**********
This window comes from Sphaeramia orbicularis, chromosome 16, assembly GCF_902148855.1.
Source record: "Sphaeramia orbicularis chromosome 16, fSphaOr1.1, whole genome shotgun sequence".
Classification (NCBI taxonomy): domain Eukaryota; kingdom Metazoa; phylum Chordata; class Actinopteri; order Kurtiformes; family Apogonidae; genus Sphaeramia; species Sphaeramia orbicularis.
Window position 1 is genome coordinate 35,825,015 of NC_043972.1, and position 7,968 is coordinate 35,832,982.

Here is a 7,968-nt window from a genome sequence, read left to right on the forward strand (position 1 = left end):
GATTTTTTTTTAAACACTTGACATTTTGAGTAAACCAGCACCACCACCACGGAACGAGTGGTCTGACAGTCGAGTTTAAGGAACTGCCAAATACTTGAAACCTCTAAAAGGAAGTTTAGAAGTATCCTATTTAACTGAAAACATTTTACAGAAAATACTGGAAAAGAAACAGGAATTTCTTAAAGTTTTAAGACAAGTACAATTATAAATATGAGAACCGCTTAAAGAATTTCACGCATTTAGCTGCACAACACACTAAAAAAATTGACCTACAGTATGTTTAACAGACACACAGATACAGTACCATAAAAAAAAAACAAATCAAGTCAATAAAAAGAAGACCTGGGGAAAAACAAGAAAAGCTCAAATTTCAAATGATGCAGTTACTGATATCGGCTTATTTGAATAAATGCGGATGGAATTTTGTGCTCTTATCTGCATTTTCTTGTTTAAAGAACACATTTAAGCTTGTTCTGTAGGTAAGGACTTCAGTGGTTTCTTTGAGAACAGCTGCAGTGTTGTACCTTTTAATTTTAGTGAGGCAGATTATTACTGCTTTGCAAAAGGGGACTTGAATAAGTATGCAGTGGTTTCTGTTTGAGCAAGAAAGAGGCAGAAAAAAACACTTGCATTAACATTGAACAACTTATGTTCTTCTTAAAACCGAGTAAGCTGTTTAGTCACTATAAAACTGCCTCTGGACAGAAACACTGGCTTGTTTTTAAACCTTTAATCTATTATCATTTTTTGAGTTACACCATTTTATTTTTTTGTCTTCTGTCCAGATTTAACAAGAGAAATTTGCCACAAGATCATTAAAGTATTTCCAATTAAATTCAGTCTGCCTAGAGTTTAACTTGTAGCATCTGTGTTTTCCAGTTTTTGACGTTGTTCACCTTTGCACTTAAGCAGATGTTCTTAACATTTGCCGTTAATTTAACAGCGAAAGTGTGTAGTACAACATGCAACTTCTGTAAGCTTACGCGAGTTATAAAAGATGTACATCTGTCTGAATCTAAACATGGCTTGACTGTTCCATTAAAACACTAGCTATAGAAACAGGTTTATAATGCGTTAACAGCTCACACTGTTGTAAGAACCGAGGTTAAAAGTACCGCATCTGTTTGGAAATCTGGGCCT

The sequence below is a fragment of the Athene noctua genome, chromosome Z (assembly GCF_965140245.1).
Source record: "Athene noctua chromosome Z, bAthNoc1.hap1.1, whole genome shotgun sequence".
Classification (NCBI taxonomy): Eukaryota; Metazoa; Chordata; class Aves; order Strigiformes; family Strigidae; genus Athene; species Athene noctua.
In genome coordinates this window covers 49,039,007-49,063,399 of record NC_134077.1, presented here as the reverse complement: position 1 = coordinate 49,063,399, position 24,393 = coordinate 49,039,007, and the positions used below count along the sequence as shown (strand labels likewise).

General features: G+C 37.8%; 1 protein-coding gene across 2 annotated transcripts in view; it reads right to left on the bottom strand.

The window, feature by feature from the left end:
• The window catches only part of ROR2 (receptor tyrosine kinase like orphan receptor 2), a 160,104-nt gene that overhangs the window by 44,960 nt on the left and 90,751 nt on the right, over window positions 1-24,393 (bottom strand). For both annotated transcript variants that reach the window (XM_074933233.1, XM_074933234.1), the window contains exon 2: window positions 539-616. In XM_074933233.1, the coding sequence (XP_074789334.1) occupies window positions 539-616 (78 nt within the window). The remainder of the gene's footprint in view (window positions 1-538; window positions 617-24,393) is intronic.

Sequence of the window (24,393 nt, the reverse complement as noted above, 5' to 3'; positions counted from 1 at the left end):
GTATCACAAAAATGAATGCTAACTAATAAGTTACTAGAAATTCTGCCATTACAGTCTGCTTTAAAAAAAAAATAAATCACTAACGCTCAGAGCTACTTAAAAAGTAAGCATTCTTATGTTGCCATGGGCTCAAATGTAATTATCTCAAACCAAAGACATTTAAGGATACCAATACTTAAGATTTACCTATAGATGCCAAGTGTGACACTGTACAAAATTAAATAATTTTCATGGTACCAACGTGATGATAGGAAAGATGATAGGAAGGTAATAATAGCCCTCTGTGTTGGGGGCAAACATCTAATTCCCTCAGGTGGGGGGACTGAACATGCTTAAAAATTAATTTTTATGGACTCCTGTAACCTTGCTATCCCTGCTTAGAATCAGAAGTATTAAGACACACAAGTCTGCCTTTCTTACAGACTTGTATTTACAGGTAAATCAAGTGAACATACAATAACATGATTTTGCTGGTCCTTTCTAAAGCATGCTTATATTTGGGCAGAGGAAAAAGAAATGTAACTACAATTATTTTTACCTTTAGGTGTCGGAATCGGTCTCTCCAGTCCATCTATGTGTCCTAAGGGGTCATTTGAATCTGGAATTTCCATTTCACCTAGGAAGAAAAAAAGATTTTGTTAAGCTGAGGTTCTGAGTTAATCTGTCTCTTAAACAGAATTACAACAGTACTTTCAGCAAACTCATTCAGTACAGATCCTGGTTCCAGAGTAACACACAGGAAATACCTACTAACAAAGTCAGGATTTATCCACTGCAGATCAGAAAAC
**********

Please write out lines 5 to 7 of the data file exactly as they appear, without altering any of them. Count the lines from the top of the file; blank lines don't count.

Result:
Here is a 7,968-nt window from a genome sequence, read left to right on the forward strand (position 1 = left end):
GATTTTTTTTTAAACACTTGACATTTTGAGTAAACCAGCACCACCACCACGGAACGAGTGGTCTGACAGTCGAGTTTAAGGAACTGCCAAATACTTGAAACCTCTAAAAGGAAGTTTAGAAGTATCCTATTTAACTGAAAACATTTTACAGAAAATACTGGAAAAGAAACAGGAATTTCTTAAAGTTTTAAGACAAGTACAATTATAAATATGAGAACCGCTTAAAGAATTTCACGCATTTAGCTGCACAACACACTAAAAAAATTGACCTACAGTATGTTTAACAGACACACAGATACAGTACCATAAAAAAAAAACAAATCAAGTCAATAAAAAGAAGACCTGGGGAAAAACAAGAAAAGCTCAAATTTCAAATGATGCAGTTACTGATATCGGCTTATTTGAATAAATGCGGATGGAATTTTGTGCTCTTATCTGCATTTTCTTGTTTAAAGAACACATTTAAGCTTGTTCTGTAGGTAAGGACTTCAGTGGTTTCTTTGAGAACAGCTGCAGTGTTGTACCTTTTAATTTTAGTGAGGCAGATTATTACTGCTTTGCAAAAGGGGACTTGAATAAGTATGCAGTGGTTTCTGTTTGAGCAAGAAAGAGGCAGAAAAAAACACTTGCATTAACATTGAACAACTTATGTTCTTCTTAAAACCGAGTAAGCTGTTTAGTCACTATAAAACTGCCTCTGGACAGAAACACTGGCTTGTTTTTAAACCTTTAATCTATTATCATTTTTTGAGTTACACCATTTTATTTTTTTGTCTTCTGTCCAGATTTAACAAGAGAAATTTGCCACAAGATCATTAAAGTATTTCCAATTAAATTCAGTCTGCCTAGAGTTTAACTTGTAGCATCTGTGTTTTCCAGTTTTTGACGTTGTTCACCTTTGCACTTAAGCAGATGTTCTTAACATTTGCCGTTAATTTAACAGCGAAAGTGTGTAGTACAACATGCAACTTCTGTAAGCTTACGCGAGTTATAAAAGATGTACATCTGTCTGAATCTAAACATGGCTTGACTGTTCCATTAAAACACTAGCTATAGAAACAGGTTTATAATGCGTTAACAGCTCACACTGTTGTAAGAACCGAGGTTAAAAGTACCGCATCTGTTTGGAAATCTGGGCCT

The sequence below is a fragment of the Athene noctua genome, chromosome Z (assembly GCF_965140245.1).